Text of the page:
Heyer, Georgette: Cotillion

I’d planned to log something else tonight, but since exhaustion wars with my promise to myself, I will go with a book easily discussed, Georgette Heyer’s Cotillion. This is one of the ones people usually recommend for people new to Heyer, and I can see why, because it’s a lot of fun, the kind of book that “frothy” was invented to describe. But I also think that it might be more appreciated by those with some familiarity with the Regency romance genre, because a good deal of what it’s doing is constructing and examining conventionally unsuitable relationships. Not that unsuitable, I hasten to add—it’s pretty obvious that there is a certain threshold of class and money below which Heyer’s heroines may not sink. (Women always marry up in genre romances, unlike in fairy tales.) But still, unsuitable in some obvious ways, which is pretty cool.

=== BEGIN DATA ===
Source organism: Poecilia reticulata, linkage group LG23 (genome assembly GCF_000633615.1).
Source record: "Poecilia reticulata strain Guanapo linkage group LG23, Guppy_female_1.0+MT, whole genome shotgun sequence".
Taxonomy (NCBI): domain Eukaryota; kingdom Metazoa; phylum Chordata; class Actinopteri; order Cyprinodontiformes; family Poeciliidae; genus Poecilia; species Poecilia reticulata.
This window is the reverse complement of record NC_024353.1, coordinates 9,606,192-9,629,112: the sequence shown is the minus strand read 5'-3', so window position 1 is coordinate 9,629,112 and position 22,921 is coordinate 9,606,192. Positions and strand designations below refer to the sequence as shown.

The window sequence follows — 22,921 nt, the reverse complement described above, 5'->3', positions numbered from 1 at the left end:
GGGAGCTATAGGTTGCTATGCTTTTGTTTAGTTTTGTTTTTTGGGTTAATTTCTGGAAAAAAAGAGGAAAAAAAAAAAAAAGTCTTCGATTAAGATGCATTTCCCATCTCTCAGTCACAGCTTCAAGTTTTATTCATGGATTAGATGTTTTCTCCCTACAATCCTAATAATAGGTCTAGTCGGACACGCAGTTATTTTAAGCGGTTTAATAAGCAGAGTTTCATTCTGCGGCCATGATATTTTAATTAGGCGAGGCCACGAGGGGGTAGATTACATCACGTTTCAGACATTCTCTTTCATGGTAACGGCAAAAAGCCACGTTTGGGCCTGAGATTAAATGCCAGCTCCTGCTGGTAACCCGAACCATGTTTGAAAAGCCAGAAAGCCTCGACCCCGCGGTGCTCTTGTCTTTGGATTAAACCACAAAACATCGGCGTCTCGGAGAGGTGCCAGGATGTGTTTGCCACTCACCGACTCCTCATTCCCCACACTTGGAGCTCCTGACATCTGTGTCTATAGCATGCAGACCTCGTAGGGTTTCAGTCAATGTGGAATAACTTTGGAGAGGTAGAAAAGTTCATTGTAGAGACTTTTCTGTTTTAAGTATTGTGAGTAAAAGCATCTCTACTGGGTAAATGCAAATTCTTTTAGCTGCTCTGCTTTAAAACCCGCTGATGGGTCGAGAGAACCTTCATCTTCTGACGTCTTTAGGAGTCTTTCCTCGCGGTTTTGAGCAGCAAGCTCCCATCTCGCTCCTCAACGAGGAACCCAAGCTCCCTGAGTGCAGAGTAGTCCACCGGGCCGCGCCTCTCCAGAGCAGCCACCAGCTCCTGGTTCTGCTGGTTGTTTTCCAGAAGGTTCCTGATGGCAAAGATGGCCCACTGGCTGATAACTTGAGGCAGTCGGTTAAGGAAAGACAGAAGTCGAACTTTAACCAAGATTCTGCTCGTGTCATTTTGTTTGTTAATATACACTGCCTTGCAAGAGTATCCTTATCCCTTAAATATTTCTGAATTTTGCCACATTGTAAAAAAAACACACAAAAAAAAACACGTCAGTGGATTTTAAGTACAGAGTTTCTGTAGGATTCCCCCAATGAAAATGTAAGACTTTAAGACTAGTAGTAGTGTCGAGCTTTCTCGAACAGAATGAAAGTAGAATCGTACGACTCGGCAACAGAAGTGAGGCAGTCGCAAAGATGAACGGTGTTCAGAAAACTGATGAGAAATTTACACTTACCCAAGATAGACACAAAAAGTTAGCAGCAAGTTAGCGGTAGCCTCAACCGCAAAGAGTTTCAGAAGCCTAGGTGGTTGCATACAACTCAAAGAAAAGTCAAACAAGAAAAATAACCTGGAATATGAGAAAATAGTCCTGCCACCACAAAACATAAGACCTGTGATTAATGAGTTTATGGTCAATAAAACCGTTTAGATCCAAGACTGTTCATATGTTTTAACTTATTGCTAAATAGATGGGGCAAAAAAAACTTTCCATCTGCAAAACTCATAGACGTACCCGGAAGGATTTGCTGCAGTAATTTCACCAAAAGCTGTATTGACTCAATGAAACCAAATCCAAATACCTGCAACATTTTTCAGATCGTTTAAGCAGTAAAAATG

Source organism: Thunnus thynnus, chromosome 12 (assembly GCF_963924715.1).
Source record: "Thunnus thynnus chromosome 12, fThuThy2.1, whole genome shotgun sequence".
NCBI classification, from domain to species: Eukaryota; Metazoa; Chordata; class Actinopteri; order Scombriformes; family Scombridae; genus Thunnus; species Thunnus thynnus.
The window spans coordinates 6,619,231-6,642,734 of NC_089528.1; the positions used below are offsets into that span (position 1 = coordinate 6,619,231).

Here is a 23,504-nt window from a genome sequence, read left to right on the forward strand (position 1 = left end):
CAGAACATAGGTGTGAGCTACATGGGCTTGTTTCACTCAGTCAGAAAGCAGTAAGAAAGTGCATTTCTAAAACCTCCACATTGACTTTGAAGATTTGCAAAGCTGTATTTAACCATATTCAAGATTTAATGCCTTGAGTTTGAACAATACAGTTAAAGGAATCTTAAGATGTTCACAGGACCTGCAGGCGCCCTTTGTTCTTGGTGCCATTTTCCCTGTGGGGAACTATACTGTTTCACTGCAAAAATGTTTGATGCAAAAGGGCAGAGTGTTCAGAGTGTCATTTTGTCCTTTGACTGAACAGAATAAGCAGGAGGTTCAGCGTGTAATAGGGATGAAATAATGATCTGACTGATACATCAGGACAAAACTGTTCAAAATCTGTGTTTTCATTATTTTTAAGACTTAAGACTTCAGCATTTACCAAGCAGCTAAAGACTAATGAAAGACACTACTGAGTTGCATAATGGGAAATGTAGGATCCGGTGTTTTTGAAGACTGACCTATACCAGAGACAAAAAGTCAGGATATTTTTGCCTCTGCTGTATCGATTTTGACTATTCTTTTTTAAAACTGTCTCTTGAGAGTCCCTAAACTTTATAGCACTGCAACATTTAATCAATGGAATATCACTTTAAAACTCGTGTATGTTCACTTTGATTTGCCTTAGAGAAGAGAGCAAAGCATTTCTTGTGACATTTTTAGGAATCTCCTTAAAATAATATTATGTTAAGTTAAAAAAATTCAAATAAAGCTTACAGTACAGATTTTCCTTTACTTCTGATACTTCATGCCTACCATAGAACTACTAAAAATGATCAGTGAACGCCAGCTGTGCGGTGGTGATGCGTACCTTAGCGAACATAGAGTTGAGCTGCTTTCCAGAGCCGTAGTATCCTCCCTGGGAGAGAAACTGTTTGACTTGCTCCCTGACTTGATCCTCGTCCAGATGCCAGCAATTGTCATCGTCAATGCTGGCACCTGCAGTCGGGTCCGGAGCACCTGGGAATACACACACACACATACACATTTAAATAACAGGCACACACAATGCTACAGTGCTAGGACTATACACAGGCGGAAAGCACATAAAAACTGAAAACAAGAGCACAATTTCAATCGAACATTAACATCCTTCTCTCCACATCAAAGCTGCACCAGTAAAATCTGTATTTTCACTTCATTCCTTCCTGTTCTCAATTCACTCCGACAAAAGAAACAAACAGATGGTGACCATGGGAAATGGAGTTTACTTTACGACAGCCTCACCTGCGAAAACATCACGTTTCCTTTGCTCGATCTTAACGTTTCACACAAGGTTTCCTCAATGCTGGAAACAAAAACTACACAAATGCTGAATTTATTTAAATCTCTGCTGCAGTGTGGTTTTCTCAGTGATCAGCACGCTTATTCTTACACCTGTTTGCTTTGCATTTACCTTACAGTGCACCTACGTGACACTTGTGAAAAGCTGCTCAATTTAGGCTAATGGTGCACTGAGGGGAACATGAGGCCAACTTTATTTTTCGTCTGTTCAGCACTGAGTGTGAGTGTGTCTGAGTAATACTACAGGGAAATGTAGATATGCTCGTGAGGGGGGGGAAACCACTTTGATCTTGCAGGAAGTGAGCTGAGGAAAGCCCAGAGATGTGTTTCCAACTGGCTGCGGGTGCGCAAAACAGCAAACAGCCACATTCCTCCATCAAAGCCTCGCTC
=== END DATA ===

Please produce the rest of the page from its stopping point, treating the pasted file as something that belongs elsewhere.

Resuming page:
3 Comments

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  1. Women always marry up in genre romances, unlike in fairy tales
    Thank you for this perception; I shall carry it off and treasure it.

  2. I am quite sure it is not original to me and equally sure that I cannot remember where the discussion was in which it was pointed out to give proper credit.
    But I like it too.

  3. I think the first Heyer will always be a bit hard for that reason; the slang and the world building take a bit of assimilation. I can’t even remember the first one I tried; it might have been Charity Girl but I bounced out before I got far.

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